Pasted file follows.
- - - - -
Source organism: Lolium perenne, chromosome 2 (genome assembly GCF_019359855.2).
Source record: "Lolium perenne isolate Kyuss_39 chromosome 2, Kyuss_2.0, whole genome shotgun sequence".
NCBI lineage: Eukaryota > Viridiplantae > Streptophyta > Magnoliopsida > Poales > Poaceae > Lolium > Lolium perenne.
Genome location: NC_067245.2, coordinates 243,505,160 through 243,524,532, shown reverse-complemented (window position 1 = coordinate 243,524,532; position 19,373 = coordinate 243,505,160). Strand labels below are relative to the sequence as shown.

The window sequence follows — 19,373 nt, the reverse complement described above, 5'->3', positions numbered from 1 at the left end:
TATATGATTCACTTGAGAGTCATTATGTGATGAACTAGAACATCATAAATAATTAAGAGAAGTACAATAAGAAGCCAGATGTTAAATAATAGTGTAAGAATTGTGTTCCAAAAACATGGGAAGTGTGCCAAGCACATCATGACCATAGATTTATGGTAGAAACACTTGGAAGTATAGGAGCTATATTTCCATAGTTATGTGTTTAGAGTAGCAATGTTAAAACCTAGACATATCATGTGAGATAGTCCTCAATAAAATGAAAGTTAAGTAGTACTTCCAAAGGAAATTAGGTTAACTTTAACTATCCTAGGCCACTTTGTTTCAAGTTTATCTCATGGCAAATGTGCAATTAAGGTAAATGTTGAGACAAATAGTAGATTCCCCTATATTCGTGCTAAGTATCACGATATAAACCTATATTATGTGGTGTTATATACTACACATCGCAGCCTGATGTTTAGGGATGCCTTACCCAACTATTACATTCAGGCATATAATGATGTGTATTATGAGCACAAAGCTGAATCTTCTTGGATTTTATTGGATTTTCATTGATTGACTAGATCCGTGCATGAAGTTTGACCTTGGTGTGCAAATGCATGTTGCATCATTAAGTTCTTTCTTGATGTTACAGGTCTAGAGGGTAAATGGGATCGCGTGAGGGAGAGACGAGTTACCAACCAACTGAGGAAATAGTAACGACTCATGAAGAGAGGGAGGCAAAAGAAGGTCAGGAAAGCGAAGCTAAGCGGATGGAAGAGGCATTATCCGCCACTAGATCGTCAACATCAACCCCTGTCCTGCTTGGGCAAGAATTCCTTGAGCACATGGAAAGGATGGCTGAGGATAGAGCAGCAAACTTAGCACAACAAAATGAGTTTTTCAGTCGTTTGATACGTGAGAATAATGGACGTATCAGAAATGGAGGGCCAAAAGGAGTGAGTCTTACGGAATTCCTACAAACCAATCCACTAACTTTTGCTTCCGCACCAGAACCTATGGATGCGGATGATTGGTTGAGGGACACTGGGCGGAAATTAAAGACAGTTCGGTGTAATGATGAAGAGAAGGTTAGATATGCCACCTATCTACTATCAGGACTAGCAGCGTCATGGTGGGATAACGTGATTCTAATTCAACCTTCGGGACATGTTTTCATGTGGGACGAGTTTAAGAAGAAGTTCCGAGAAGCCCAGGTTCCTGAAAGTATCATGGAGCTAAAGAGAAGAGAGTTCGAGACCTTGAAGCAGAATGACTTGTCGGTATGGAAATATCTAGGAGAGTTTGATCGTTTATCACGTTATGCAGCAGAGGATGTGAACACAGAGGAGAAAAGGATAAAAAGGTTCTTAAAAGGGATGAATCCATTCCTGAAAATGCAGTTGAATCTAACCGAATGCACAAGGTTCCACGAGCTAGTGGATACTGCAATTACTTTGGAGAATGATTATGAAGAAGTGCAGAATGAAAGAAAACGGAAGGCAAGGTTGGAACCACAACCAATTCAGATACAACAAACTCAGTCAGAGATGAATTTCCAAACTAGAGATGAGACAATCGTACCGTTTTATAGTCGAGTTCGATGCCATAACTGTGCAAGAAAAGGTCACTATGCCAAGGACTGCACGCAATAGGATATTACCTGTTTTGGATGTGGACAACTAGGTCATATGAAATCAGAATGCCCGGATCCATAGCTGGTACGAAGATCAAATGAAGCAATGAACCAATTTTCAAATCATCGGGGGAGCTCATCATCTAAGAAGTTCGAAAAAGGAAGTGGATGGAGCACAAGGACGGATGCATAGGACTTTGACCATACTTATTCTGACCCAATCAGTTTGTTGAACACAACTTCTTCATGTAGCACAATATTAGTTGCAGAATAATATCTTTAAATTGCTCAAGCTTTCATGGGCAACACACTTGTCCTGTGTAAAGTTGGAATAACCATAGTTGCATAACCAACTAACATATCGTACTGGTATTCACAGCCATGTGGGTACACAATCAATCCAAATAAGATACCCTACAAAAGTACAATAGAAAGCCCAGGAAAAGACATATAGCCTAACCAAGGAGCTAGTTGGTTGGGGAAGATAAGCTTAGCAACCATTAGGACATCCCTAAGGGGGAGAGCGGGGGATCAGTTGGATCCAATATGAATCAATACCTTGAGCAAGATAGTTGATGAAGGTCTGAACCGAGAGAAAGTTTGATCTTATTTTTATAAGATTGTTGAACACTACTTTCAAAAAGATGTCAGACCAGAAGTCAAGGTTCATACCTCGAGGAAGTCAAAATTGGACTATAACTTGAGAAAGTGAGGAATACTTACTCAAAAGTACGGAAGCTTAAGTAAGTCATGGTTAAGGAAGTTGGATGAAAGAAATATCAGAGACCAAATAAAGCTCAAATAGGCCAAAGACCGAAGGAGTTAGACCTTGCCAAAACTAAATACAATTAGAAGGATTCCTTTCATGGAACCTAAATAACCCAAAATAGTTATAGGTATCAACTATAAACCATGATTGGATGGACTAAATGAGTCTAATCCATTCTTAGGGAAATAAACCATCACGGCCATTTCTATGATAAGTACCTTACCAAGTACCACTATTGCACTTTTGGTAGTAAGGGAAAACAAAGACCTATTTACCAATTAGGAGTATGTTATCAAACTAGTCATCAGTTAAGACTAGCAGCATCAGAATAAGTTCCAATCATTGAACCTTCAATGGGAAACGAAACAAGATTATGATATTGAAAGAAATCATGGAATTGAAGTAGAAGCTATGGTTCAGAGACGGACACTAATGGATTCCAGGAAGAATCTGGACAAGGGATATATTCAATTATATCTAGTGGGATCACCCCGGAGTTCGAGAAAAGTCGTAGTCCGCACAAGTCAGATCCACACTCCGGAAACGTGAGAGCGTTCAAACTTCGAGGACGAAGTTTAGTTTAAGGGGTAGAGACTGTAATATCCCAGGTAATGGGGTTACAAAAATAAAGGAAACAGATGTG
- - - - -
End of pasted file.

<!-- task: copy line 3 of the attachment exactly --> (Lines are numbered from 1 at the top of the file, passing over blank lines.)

NCBI lineage: Eukaryota > Viridiplantae > Streptophyta > Magnoliopsida > Poales > Poaceae > Lolium > Lolium perenne.